The above and other objects are achieved by a mobile telephone design which includes an automatic ringing volume limiter when the telephone is in the "active" mode. This object is achievable in several different fashions in accordance with the present invention. In one embodiment, the telephone includes a "flip" which covers the speaker area of the telephone when not being used and the flip includes a channel or cavity which serves to amplify the loudness of the "ring" signal when the flip is in the closed position (the stand-by mode). When the flip is moved to the opened position, bringing the mobile phone to the active mode, the cavity in the flip is removed from proximity with the speaker eliminating the amplification of the "ring" signal from the speaker.
In another embodiment, an electronic ring volume limiter is enabled when the flip is opened or, in a non-flip telephone, when a switch activated (to change from the standby mode to the active mode). Thus, a signal with at least the specific frequency of the "ring" signal is limited to an amplitude insufficient to cause discomfort or damage to the operator's ear.
The above, as well as other advantages and features of this invention, will be more completely understood and appreciated by review of presently preferred exemplary embodiments taken in conjunction with the accompanying drawings, of which:
FIG. 1 is a side view partially in section of a mobile telephone in accordance with the present invention;
FIG. 2 is an end view of the mobile telephone illustrated in FIG. 1;
FIG. 3 is a partial side view partially in section of the mobile phone shown in FIG. 1;
FIG. 4 is a partial side view of a further mobile telephone in accordance with the present invention; and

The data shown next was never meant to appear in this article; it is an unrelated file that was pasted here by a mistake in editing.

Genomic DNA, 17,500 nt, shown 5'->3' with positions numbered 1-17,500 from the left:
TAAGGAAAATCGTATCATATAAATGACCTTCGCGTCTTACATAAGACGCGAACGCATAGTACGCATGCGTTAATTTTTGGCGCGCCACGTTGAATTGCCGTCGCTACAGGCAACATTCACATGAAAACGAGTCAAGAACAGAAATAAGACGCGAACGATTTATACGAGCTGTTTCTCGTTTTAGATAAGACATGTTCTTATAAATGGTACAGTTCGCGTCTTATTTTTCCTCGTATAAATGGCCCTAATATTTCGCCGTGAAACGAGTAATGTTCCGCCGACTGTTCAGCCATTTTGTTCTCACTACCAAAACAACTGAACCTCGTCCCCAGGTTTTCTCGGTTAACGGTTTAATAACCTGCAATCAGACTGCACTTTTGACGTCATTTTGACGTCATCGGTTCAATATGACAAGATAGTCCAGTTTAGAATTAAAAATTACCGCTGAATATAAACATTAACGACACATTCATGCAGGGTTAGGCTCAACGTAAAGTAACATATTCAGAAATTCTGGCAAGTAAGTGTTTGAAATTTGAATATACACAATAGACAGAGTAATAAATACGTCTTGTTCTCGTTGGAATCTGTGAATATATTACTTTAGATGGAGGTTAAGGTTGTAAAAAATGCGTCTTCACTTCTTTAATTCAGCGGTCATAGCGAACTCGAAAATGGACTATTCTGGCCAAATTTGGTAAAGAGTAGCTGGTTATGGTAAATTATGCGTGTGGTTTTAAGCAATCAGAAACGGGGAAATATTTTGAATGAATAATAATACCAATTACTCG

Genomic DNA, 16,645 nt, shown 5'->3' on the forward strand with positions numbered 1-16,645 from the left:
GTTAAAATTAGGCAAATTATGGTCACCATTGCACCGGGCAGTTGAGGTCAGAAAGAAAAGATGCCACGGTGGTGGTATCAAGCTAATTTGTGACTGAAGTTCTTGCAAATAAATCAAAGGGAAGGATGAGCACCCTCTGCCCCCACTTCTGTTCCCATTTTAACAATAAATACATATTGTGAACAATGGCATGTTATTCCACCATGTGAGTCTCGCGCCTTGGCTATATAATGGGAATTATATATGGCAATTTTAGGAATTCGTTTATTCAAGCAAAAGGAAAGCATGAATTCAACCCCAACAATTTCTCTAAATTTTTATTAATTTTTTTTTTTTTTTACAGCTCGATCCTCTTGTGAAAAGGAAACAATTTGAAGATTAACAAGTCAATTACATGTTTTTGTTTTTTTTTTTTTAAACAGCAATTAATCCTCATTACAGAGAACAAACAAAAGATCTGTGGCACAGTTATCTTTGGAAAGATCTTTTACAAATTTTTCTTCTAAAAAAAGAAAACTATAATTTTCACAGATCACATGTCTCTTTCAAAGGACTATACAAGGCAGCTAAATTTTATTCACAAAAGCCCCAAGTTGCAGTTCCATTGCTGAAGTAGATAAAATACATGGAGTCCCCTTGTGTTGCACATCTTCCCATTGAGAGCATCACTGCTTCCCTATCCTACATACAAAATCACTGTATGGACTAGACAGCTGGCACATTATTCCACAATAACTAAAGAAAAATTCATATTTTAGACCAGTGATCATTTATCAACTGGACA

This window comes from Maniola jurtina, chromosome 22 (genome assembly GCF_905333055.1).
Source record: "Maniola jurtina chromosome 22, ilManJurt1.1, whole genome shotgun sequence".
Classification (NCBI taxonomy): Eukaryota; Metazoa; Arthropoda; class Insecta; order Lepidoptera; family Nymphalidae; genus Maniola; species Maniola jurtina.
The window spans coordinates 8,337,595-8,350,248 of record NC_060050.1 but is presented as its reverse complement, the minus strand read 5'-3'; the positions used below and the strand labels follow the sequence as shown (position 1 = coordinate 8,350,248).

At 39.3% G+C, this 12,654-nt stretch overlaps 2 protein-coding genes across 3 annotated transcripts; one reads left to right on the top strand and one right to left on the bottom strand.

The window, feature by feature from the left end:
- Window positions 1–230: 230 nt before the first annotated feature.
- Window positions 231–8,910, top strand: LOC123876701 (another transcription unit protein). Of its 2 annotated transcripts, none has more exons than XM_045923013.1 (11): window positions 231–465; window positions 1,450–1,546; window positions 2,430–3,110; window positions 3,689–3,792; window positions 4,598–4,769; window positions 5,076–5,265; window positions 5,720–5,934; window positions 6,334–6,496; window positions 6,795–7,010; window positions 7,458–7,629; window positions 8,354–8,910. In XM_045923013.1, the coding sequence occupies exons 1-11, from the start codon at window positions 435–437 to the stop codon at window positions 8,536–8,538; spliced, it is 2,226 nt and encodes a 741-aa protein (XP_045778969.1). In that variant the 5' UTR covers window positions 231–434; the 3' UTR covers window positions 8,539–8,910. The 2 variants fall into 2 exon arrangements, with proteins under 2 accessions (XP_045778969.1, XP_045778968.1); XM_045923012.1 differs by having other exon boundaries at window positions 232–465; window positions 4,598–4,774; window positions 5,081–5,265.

FIG. 5 is an electronic block diagram of one embodiment of the present invention.
In discussion of the preferred embodiments illustrated in the accompanying drawings, similar numbering will be used for similar structures among these several views.
In FIG. 1, the method and apparatus according to the present invention is disclosed and includes a mobile telephone 10 having a "flip" portion 12 which includes a hinge 14. The flip is movable between a closed position (standby mode) as illustrated in solid lines and an open position (active mode) as illustrated in phantom lines. The body 16 of the mobile telephone includes a speaker 18 which generates conventional acoustic signals for voice communication and also generates an acoustic "ring" signal. The utilization of the loudspeaker 18 for both voice communication and the "ring" signal obviates the need for a separate buzzer and the associated buzzer control circuitry as in conventional mobile telephones.
In a preferred embodiment, the sound of the phone ringing is directed out of the top of the phone. The lower acoustic output of the loudspeaker is amplified by the use of a tuned cavity 20 which is located adjacent the loudspeaker 18. Tuned cavity 20 can be either a helmholtz resonator, a quarter wavelength stub, horn loading, or other tuned resonating device (or combinations of these) which serves to amplify the volume level of the ring signal from the loudspeaker. While the volume of the acoustic signal provided by the loudspeaker 18 is amplified to enable the operator to clearly appreciate when the phone is "ringing" (when the flip 12 is in the closed position or standby mode), the volume is not amplified when the mobile telephone is in use (when the flip 12 is in the open position or active mode).
It can be seen from FIG. 1 that when the flip 12 is in the open position or the active mode, the tuned cavity is not located adjacent speaker 18 and therefore there is no amplification of the speaker output. Accordingly, if the phone has been placed in the active mode (perhaps prior to actually placing a call), an incoming call is received, the volume of the "ring" will be at the safe lower acoustic level than if amplified with the flip 12 is in the closed position. This feature then permits the use of speaker 18 to accomplish both the voice communications and the "ringing" function but at the same time prevents discomfort and/or damage to the operator's hearing.